The achievement of Cleveland’s public school students continues to be appalling low, and the city’s students are falling even further behind their peers from other urban areas.
Yesterday, the U.S. Department of Education released city-level data from the National Assessment of Educational Progress (NAEP). Cleveland is the only Ohio city that participates in the Trial Urban District Assessment (TUDA), which reports data from twenty-one cities across the United States. NAEP--the "Nation's Report Card"--administers the assessments to a representative sample of U.S. students.
Among the cities that participated, Cleveland’s test scores placed them second-to-last, with only Detroit scoring lower. The percentage of Cleveland students who met NAEP’s proficiency standard are as follows: fourth-grade reading—9 percent; fourth-grade math—13 percent; eighth-grade reading—11 percent; eighth-grade math—9 percent. In comparison to 2011 (the last round of testing), Cleveland’s test scores were flat. Meanwhile, Cleveland’s average test scores in the four grade and subject combinations fall 30 to 37 points below Ohio’s statewide average NAEP score.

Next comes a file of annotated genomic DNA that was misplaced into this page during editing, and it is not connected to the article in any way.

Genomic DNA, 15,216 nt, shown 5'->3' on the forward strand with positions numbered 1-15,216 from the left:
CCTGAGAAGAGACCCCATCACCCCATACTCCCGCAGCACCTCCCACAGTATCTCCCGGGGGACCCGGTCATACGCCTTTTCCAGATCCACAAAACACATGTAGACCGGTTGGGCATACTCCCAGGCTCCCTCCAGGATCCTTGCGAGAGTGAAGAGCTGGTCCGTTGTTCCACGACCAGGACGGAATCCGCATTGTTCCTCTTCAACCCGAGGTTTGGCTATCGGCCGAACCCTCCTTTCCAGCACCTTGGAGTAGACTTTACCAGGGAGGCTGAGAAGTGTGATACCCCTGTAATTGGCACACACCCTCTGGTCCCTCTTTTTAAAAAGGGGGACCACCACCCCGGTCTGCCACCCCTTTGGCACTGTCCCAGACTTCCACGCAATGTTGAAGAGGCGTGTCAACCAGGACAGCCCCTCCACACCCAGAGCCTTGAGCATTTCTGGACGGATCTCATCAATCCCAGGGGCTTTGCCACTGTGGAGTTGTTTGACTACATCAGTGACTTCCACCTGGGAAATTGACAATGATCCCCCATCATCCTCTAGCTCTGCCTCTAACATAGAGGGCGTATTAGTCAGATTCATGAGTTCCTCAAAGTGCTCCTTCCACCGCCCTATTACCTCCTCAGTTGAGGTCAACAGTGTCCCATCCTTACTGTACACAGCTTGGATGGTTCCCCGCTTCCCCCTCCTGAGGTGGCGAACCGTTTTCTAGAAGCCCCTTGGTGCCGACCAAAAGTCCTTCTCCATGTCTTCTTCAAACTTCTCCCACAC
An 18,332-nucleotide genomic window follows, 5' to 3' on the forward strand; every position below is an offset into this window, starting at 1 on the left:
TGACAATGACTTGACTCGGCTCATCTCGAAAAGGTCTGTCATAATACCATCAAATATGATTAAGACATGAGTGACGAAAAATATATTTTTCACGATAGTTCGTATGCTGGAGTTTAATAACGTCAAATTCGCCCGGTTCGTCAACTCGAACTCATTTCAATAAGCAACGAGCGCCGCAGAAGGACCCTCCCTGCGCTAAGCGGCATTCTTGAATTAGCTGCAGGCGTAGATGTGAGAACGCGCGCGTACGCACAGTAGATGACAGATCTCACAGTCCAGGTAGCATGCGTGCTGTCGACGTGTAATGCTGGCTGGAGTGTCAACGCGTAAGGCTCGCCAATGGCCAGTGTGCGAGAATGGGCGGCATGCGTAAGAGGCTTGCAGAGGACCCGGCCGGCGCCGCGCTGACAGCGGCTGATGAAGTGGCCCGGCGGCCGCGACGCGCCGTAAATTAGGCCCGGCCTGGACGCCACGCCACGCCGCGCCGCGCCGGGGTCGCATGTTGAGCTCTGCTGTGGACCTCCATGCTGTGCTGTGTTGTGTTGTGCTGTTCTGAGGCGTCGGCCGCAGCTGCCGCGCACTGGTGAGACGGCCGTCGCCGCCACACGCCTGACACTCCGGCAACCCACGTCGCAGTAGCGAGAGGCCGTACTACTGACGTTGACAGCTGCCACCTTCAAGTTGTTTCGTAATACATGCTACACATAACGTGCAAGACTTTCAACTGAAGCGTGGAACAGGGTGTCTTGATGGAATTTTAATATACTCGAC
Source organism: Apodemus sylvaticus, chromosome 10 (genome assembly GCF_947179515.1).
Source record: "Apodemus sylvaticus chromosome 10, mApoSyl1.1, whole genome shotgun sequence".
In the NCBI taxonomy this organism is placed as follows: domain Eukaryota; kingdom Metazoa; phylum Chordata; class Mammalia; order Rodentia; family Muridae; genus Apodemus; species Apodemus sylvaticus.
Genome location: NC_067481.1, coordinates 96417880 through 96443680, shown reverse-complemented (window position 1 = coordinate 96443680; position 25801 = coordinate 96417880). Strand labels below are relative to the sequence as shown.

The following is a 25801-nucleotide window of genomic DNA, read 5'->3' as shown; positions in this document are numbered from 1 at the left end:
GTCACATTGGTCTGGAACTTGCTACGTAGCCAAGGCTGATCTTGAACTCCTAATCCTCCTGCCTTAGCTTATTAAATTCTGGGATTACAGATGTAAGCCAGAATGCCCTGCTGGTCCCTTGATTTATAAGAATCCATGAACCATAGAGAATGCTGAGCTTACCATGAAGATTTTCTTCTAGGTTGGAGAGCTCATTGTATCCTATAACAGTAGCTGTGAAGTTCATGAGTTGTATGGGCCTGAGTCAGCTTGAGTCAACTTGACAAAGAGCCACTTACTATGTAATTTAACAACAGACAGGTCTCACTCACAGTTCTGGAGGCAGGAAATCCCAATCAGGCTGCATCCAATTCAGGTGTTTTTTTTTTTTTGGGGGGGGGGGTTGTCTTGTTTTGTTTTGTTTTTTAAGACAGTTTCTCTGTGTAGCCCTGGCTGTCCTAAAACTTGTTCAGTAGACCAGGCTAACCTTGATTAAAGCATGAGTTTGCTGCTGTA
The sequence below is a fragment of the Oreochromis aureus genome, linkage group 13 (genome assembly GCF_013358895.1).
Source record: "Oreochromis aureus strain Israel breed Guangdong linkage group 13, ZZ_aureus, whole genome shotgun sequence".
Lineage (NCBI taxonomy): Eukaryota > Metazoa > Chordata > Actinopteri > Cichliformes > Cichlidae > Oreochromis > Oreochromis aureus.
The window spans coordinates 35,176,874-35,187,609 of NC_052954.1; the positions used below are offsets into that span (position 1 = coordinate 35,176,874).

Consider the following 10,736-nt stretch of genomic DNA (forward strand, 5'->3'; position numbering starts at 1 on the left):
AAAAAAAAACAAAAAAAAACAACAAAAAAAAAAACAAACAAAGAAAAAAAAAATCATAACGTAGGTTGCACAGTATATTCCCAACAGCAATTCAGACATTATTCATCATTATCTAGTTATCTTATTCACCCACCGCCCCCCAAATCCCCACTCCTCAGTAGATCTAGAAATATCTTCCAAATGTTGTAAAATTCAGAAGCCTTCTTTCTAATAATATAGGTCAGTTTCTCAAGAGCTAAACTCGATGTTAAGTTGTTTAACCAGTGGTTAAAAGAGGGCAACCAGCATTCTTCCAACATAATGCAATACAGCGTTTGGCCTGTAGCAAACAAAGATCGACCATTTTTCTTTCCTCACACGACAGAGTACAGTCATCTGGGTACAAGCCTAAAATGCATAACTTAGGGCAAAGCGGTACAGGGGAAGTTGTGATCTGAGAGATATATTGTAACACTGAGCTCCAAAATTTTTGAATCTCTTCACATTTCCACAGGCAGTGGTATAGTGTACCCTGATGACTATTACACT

Startling also is the increasing gap between Cleveland’s test scores and those of other large cities. Consider the “Average Scores for District and Large Cities” trend charts (available here, here, here, and here and reproduced below). As one can see the achievement data (and the trend) for Cleveland’s students are grim, bleak, and unacceptable—and are yet another stark reminder that Cleveland’s bold education reforms, which have just begun, must be vigorously implemented and with all due haste.
Increasing gap between Cleveland achievement and large cities - Average scores, 4th and 8th grade math and reading, 2003 to 2013
SOURCE: National Assessment of Educational Progress (NAEP), Trial Urban District Assessment (TUDA). NOTES: “Large city” includes students from all cities in the nation with populations of 250,000 or more including the participating TUDA districts. NAEP scores are reported on a scale of 0 to 500.